In my mind, there are two major categories of chick lit. There are the light, frothy, and humorous ones, written by authors like Hester Browne and Wendy Wax. Then there are the more dramatic ones, written by authors like Karen Hawkins. From what I've heard of Jennifer Weiner's books like GOOD IN BED, I assumed her novels belonged in the former category. But FLY AWAY HOME is firmly in the latter, which I don't prefer. Therefore, it started slow but picked up speed. It does climax with a disatrous family dinner, and I can't resist the disatrous family dinner setpiece.

FLY AWAY HOME rotates between three points of view. The first is Sylvie Serfer Woodruff, the mother. She gave up her career to support her politician husband, but his affair with an intern has just become national news. With all the politician affair scandals, it's a plotline that's both timely and timeless. Weiner explores the question know one can resist, "Why would a woman stand by her husband while he announces he had an affair?" Sylvie's plotline meanders the most and is the least satisfying to me. She's has the most interesting set-up, but even at the end I'm not sure I feel like she's going any where. She loses her rudder in the beginning and I'm not sure I believe that she gets it back.

Then comes Diana, her oldest daughter and the character I liked most. Diana's the sort of person who can clearly see what people expect of her and lives up to those expectations. Thus, she finds herself in a loveless marriage, obsessed with running, and trying to be a good mother to her son. But no one can be perfect forever, and she gets involved in a passionate affair with a med student who doesn't know she has a son. At first her narration is hard to take because she's so obsessed with Dave, her illicit boyfriend. It's difficult to believe she kept the affair secret when every other word in her thoughts is "Dave." I like her much better in the second half of the novel, when she begins focusing on herself and her son. Diana has the most dramatic storyline, but even with her planned life falling apart she's too controlled to really let loose.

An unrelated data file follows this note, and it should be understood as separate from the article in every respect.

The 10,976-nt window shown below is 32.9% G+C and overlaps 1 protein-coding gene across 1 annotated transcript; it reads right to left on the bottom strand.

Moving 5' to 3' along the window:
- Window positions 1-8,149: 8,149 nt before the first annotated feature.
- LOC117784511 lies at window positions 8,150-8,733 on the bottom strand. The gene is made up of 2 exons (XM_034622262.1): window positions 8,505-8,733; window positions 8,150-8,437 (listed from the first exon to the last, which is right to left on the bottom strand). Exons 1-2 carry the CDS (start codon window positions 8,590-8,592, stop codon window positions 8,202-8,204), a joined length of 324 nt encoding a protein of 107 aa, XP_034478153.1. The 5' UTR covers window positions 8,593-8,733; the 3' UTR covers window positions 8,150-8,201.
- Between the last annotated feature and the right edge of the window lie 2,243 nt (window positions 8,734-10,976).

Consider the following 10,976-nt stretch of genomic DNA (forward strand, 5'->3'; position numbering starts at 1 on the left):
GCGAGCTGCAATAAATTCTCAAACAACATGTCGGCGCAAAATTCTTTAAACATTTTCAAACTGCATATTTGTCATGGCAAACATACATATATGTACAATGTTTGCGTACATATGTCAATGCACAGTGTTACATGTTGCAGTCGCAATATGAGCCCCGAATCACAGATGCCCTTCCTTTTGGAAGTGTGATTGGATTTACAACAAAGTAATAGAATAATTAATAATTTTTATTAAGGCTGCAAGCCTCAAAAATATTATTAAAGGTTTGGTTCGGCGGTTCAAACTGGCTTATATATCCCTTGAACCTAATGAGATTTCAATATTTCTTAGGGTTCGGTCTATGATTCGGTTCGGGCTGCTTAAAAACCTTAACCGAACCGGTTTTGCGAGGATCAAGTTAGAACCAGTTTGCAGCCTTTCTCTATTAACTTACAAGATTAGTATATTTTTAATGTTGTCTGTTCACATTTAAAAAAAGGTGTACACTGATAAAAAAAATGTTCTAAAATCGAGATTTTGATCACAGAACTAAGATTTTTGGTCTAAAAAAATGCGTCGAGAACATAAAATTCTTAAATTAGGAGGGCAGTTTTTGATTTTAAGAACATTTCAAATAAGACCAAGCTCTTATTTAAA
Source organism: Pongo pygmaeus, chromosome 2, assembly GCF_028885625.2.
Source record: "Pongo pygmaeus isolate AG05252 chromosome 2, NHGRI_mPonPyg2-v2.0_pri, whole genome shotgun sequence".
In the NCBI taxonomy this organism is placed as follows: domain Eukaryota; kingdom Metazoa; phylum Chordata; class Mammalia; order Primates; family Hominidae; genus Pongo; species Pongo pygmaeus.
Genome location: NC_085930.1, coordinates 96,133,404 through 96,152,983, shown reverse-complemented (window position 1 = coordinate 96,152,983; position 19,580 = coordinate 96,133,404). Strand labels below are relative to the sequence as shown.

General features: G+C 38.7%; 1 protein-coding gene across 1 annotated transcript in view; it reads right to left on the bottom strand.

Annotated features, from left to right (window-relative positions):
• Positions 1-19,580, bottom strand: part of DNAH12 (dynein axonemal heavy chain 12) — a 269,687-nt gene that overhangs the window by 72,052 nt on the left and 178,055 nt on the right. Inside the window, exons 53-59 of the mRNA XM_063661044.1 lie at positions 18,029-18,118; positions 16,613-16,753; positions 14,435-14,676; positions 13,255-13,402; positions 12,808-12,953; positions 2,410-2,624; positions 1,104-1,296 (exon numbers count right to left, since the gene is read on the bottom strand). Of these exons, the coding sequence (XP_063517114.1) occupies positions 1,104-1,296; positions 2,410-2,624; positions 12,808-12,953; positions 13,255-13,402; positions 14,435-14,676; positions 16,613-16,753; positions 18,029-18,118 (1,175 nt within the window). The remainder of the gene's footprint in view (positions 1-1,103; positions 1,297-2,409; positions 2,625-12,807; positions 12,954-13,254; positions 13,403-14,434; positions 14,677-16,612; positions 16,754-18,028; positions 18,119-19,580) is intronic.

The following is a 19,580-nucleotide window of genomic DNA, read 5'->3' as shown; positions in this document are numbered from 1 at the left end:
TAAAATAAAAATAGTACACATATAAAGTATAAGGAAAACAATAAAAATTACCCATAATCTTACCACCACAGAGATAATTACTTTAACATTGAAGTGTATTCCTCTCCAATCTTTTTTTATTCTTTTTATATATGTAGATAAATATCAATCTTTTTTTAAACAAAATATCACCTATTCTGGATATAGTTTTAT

Finally, there's Lizzie, the youngest daughter and a recovering drug addict. She's now working as a photographer and baby-sitting her nephew Milo. She meets Jeff when he helps her with some teenagers who were harassing her in a cafe. It's nice to see her self-confidence grow as she turns her life around, for good reason. I liked Lizzie's voice the most - she has an understated sense of humor - but felt like her storyline needed a little more drama in order to compete.

I'll try another Jennifer Weiner book in the future. I greatly enjoyed the high points of FLY AWAY HOME. But the slow beginning and other flaws kept me from falling in love with FLY AWAY HOME. FLY AWAY HOME is a quiet drama, and when I'm reading drama I'm drawn to something more juicy and over-the-top. But I have to give it props for the ending, which I devoured quickly.

July 6, 2010

Review: Queen of Secrets

By Jenny Meyerhoff
Available now from Farrar, Straus and Giroux
Review copy

Queen of Secrets

When I got a request for QUEEN OF SECRETS, I almost passed on it. It didn't look bad, but it looked typical. Then I came to the end of the blurb, which revealed that the story is based on the Book of Esther. I couldn't resist then, as Esther is my favorite book of the Bible.

Essie Green's estranged Uncle, Aunt, and cousin just moved back to town. They left due to a family disagreement (as mentioned in Jenny Meyerhoff's guest blog) and now seem like strangers instead of a second set of parents and a brother. Essie's uncle embraced religion and her grandfather rejected it in the wake of her parents' deaths. Essie grew up atheist and is uncomfortable with her family's religious expression.

The family storyline parallels the high school storyline. Micah, her cousin, joins the football team. The football team has problems with Micah's open Jewishness. They might get over it, but one senior - Harrison - keeps stirring them back up. His father raised him to play football professionally, but he's not good enough to attract the decision of Division I schools. He's ready to take his misfortune out on someone. Obviously different Micah is convenient.

Essie might stand up for her cousin earlier, but she doesn't want to ruin her chances with quarterback Austin King. I might find her an unlikeable character, but she does do quiet things to help Micah out. I do wish she noticed that Austin is constantly proves himself to be a nice guy. (And not a "Nice Guy".)

QUEEN OF SECRETS is predictable, like I expected, but it has two major strengths. 1) Austin is a guy worth pursuing and Essie's good taste allows the reader to forgive her for some of her bigger lapses in judgment. 2) The exploration of religion is nuanced, interesting, and unlike what most other YA novels offer. Meyerhoff never suggests that being Jewish is better or worse than anything else. But she does explore what religion offers people, particularly the connection to a community and history.